Doing a book review for The Poetics of Wilderness last week, I remembered some things I learned from a book of poems I bought from Simon Ortiz, one of the writers featured in that volume. The book, Woven Stone, includes a poem entitled “How to make a good chili stew” (pg. 174). The poem reads suspiciously like a recipe.
At this point I should admit that I don’t read too many recipes, preferring instead to let my own intuitive culinary guide—I call it the “third chakra”—dictate the flow of my cooking. That, and a few basic rules, such as keeping tabs on the fundamental interplay of the primary flavor groups of fat, acid, sweet, sour, hot, and garlic, are what guides my cooking.
Still, I have read enough recipes to be struck, more often than not, by the general similarity between cookbook protocol and the lab protocol from my days as an undergraduate biochemistry major. The poetry of flavor is reduced to numbers and rote, and a certain spontaneity gets lost in the shuffle. Let me be clear that I am not dissing recipes—there is room in The Pan for all of us. But I sure gravitated to that Ortiz poem.
“How to make a good chili stew” was written during a particular cooking session, and it conveys both the recipe itself and the limitations of that particular circumstance. As is often the case, the idiosyncrasies of a particular scenario shed light upon the universal.
In his list of ingredients, Ortiz writes:
• Chili (Red, frozen, dry pods, or powdered. In this case, powdered, because that’s all I have.)
• Beef (In this case, beef which someone who works at a restaurant in Durango brought this morning, leftovers, trim the fat off—and give some to the dog because he is a good guy. His name is Rex.)
• Onion (In this case, I don’t have any, but if you do have some around, include it with much blessings.)
Later on in the instructions, Ortiz notes, “Put chili and some water into a saucepan with bullion, garlic which is diced, and salt and pepper and onion which I don’t have and won’t mention anymore because I miss it, and you shouldn’t ever be any place without it, I don’t care where.”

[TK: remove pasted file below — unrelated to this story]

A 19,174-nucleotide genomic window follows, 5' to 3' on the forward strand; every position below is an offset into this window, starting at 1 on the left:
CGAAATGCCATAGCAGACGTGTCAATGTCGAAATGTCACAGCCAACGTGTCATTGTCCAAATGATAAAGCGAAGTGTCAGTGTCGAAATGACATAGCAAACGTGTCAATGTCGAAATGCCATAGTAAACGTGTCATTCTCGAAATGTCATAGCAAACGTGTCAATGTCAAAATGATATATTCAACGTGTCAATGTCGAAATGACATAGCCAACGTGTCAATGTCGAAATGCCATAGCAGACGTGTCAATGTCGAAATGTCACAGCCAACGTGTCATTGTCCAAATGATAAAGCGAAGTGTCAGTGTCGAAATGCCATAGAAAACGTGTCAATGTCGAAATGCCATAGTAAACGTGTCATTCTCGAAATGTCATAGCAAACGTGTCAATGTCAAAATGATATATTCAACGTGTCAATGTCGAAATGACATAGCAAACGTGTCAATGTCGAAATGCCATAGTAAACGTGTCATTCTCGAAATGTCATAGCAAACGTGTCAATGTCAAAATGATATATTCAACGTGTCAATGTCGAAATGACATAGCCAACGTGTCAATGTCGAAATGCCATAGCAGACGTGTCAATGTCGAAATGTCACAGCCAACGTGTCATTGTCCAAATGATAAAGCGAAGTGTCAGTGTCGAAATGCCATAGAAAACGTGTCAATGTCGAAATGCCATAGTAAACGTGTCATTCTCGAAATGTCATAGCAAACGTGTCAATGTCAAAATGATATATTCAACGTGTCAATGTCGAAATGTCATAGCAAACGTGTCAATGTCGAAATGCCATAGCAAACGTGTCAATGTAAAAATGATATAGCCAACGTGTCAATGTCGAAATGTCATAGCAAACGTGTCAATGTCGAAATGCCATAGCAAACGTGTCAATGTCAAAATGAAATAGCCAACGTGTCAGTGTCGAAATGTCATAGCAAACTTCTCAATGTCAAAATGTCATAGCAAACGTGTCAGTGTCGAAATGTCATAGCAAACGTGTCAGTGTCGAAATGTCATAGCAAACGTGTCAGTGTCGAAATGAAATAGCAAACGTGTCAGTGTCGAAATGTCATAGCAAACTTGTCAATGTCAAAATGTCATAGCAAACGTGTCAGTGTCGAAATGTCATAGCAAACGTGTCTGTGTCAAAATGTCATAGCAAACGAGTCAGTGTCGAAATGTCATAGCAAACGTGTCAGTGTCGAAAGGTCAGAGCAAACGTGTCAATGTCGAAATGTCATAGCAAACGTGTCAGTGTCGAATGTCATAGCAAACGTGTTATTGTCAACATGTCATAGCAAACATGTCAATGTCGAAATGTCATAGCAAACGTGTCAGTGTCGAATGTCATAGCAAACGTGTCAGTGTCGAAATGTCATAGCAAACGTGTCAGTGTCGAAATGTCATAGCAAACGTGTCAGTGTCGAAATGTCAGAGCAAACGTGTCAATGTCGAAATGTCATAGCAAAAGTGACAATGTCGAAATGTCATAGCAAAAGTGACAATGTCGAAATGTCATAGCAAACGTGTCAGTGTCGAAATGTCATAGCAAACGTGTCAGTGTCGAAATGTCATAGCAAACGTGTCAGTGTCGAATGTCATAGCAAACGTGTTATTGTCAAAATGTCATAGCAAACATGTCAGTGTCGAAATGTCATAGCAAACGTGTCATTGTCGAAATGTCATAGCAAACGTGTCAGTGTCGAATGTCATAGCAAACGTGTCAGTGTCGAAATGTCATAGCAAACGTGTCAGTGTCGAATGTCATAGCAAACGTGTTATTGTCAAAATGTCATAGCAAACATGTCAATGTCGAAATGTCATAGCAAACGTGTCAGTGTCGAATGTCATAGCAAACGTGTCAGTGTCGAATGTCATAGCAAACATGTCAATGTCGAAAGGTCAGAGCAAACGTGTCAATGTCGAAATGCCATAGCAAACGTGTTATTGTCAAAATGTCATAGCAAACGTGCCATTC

Stop right there. Make a note to self. “Don’t get caught without onion.” A universal of cooking.
Ortiz goes on to note, “Make sure you smell the chili in the saucepan once in a while and think of a song to go along with it. That’s important.” Chef Boy Ari reads that line and can only wonder, what kind of world would this be if every dish had its own song? And, what is the song of a Big Mac frying?
Ortiz adds, “Smelling and watching are important things, and you really shouldn’t worry too much about it—I don’t care what Julia Child says—but you should pay the utmost attention to everything, and that means the earth, clouds, sounds, the wind. All these go into the cooking.” Finally, he advises: “And then you put everything into a pot—a cast iron one is best, like the one my Dad and I put a sheep’s head into at sheep camp with rice and pieces of bread dough for dumplings and buried it in the ashes and coals so it was cooked by the time we got back to camp in the evening from herding sheep.”
Ahhh. What if all recipes were poems? If all recipes were poems, then they could also serve as history lessons, anthropology lessons, personal guides, and spiritual advisors. Many people could benefit from poem-recipes, including people who can’t get out of their cookbooks, and those who don’t “get” poetry.
And what is poetry but a carefully presented diagram of a moment? Recipes for moments. Poems to make your mouth water. Poems to make you cry (with lots of onions). Most poems seem to be love poems, and a poem about food is no exception. Shoot, maybe I should write a poem...
All I know is, Mr. Ortiz’s open-ended format suits my cooking perfectly. I have a dish that I call Simon Ortiz Chili. It’s a little different each time, but it is always, unmistakably, Simon Ortiz Chili. Because I can, I take advantage of the huge selection of dried chili peppers at the Good Food Store, mixing in Santa Fe chilis, Indian chilis, Cayenne chilis, smoked chipotle chilis, even poblanos. Instead of bullion, I use a beef soup bone, and instead of beef, I use deer from the freezer. My cast iron has never held a sheep’s head, but it gets the job done. And, I always use lots of onion.
E-mail Chef Boy Ari at: flash@ missoulanews.com